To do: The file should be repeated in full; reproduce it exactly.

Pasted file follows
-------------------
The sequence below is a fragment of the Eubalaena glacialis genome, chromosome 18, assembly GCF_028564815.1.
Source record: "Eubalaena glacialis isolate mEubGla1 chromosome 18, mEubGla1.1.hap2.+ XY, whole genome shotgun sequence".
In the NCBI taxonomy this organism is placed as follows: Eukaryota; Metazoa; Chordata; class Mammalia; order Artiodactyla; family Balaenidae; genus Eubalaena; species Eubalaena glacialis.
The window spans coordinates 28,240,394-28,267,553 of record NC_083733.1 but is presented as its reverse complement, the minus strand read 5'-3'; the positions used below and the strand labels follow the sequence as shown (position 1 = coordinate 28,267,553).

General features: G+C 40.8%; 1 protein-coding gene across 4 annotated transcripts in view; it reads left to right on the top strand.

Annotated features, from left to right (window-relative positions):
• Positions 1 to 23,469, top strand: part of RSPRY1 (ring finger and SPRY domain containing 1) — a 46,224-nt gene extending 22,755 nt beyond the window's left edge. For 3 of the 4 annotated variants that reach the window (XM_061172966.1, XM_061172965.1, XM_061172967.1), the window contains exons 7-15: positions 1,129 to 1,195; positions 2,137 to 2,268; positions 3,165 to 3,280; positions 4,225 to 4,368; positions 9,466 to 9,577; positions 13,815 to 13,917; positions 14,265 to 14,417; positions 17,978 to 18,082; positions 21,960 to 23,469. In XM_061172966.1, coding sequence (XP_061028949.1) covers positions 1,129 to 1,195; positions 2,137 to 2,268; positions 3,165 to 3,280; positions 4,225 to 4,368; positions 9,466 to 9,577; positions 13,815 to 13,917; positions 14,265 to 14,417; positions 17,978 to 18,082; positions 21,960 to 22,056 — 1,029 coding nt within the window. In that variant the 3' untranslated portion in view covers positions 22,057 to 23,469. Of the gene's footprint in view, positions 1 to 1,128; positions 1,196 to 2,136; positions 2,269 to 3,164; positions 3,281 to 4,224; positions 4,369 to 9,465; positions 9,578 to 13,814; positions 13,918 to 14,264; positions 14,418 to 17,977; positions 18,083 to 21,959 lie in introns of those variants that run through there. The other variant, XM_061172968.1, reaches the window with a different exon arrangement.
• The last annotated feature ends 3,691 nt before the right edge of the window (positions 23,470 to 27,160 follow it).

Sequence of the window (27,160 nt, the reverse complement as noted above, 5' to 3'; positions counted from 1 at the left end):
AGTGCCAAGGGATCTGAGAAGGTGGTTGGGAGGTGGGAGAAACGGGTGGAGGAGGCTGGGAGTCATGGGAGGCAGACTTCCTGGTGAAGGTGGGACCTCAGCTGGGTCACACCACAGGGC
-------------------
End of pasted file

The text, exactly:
The sequence below is a fragment of the Eubalaena glacialis genome, chromosome 18, assembly GCF_028564815.1.
Source record: "Eubalaena glacialis isolate mEubGla1 chromosome 18, mEubGla1.1.hap2.+ XY, whole genome shotgun sequence".
In the NCBI taxonomy this organism is placed as follows: Eukaryota; Metazoa; Chordata; class Mammalia; order Artiodactyla; family Balaenidae; genus Eubalaena; species Eubalaena glacialis.
The window spans coordinates 28,240,394-28,267,553 of record NC_083733.1 but is presented as its reverse complement, the minus strand read 5'-3'; the positions used below and the strand labels follow the sequence as shown (position 1 = coordinate 28,267,553).

General features: G+C 40.8%; 1 protein-coding gene across 4 annotated transcripts in view; it reads left to right on the top strand.

Annotated features, from left to right (window-relative positions):
• Positions 1 to 23,469, top strand: part of RSPRY1 (ring finger and SPRY domain containing 1) — a 46,224-nt gene extending 22,755 nt beyond the window's left edge. For 3 of the 4 annotated variants that reach the window (XM_061172966.1, XM_061172965.1, XM_061172967.1), the window contains exons 7-15: positions 1,129 to 1,195; positions 2,137 to 2,268; positions 3,165 to 3,280; positions 4,225 to 4,368; positions 9,466 to 9,577; positions 13,815 to 13,917; positions 14,265 to 14,417; positions 17,978 to 18,082; positions 21,960 to 23,469. In XM_061172966.1, coding sequence (XP_061028949.1) covers positions 1,129 to 1,195; positions 2,137 to 2,268; positions 3,165 to 3,280; positions 4,225 to 4,368; positions 9,466 to 9,577; positions 13,815 to 13,917; positions 14,265 to 14,417; positions 17,978 to 18,082; positions 21,960 to 22,056 — 1,029 coding nt within the window. In that variant the 3' untranslated portion in view covers positions 22,057 to 23,469. Of the gene's footprint in view, positions 1 to 1,128; positions 1,196 to 2,136; positions 2,269 to 3,164; positions 3,281 to 4,224; positions 4,369 to 9,465; positions 9,578 to 13,814; positions 13,918 to 14,264; positions 14,418 to 17,977; positions 18,083 to 21,959 lie in introns of those variants that run through there. The other variant, XM_061172968.1, reaches the window with a different exon arrangement.
• The last annotated feature ends 3,691 nt before the right edge of the window (positions 23,470 to 27,160 follow it).

Sequence of the window (27,160 nt, the reverse complement as noted above, 5' to 3'; positions counted from 1 at the left end):
AGTGCCAAGGGATCTGAGAAGGTGGTTGGGAGGTGGGAGAAACGGGTGGAGGAGGCTGGGAGTCATGGGAGGCAGACTTCCTGGTGAAGGTGGGACCTCAGCTGGGTCACACCACAGGGC